A Government road contractor was guilty of a "very serious lapse" in dealing with "White Thursday", when thousands of vehicles were stranded in a snow-storm which swept across the northern Home Counties and the southern Midlands.
The contractor, Carillion, which also holds rail maintenance contracts, began to lay grit on the roads "too late to prevent chaos", according to a report form the House of Commons Transport Committee. It was "utterly astounding" that a breakdown in radio communications involving a gritter lorry fleet in the area worst hit by the weather lasted for four days, the committee said.
It was also "intolerable" that the Highways Agency, for which Carillion worked, had no immediate financial sanction available when a contractor failed to keep roads open and free of ice, the committee added.
The report, "The Work of the Highways Agency", said that the agency should consider taking direct operational control of road gritting procedures in emergency circumstances. It said that many drivers were stuck in their vehicles all night between30 and 31 January, with areas north of London in general and the M11 in particular experiencing appalling driving conditions caused by ice and snow.
The report said that Carillion had delayed gritting roads in the northern Home Counties and southern Midlands on the morning of 30 January because it was "mindful of the above zero temperature forecast and high winds which blow salt from the road surfaces".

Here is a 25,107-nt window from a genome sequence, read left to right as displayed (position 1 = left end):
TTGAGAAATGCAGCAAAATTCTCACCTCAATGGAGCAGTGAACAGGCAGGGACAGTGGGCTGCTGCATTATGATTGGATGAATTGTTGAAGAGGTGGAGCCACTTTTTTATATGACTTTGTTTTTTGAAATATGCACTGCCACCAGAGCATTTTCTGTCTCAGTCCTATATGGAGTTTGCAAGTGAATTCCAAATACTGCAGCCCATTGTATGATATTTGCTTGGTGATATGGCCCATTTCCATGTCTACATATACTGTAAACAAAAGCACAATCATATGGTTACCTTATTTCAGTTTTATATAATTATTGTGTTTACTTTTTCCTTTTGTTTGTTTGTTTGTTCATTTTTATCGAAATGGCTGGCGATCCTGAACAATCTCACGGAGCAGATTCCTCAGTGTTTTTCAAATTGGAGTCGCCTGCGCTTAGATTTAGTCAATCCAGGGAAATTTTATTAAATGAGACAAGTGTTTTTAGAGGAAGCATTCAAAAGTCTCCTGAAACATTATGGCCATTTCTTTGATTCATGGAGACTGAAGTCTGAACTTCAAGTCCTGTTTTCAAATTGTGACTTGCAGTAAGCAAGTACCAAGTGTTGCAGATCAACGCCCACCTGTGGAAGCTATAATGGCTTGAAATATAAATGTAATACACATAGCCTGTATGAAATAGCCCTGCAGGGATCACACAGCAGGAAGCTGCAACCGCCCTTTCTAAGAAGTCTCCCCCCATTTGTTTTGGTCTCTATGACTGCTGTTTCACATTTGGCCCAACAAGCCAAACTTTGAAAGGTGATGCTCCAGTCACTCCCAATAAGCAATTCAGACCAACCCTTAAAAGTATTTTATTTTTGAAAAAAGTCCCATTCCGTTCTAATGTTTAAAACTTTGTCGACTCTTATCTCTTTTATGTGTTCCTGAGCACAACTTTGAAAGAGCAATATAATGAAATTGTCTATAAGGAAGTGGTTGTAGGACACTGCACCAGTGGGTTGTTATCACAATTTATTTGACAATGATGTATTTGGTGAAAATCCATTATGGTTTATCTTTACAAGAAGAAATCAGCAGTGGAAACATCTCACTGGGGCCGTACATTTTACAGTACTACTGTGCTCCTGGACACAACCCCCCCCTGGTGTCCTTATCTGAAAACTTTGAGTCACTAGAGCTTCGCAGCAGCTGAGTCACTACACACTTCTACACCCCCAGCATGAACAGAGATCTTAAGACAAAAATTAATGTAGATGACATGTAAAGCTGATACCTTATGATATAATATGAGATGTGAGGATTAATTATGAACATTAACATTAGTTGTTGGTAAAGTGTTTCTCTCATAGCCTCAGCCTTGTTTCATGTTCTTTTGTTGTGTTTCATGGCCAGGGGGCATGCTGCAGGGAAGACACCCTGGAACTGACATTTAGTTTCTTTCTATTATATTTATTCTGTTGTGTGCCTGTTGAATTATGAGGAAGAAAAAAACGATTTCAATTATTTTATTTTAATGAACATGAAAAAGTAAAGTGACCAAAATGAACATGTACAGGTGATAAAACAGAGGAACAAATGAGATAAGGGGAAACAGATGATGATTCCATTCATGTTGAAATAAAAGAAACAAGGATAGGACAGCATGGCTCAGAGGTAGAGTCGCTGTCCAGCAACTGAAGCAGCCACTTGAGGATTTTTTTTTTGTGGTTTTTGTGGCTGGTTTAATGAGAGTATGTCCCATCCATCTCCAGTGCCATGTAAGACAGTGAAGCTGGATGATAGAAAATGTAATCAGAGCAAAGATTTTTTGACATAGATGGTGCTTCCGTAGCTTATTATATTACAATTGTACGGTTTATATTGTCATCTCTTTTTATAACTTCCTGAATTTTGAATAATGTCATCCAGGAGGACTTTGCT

Salting began at 1pm on 30 January, but gritting lorries were caught up in accidents and congestion, meaning the network was only partially salted.
The report said: "The committee finds it utterly astounding that repair procedures were apparently so slack that a breakdown in the radio communications between the contractor and his maintenance lorry fleet persisted for over four days at the most crucial time of the year.
"We are dismayed that the Highways Agency should have been unaware of this. The agency and its contractors must take immediate steps to ensure that their communications systems are the best available."
The report added that the agency's chief executive, Tim Matthews, had said that when interpreting the weather, its agents in that area had made a "defensible interpretation of the weather information they were given", although he accepted that "in retrospect, they were wrong".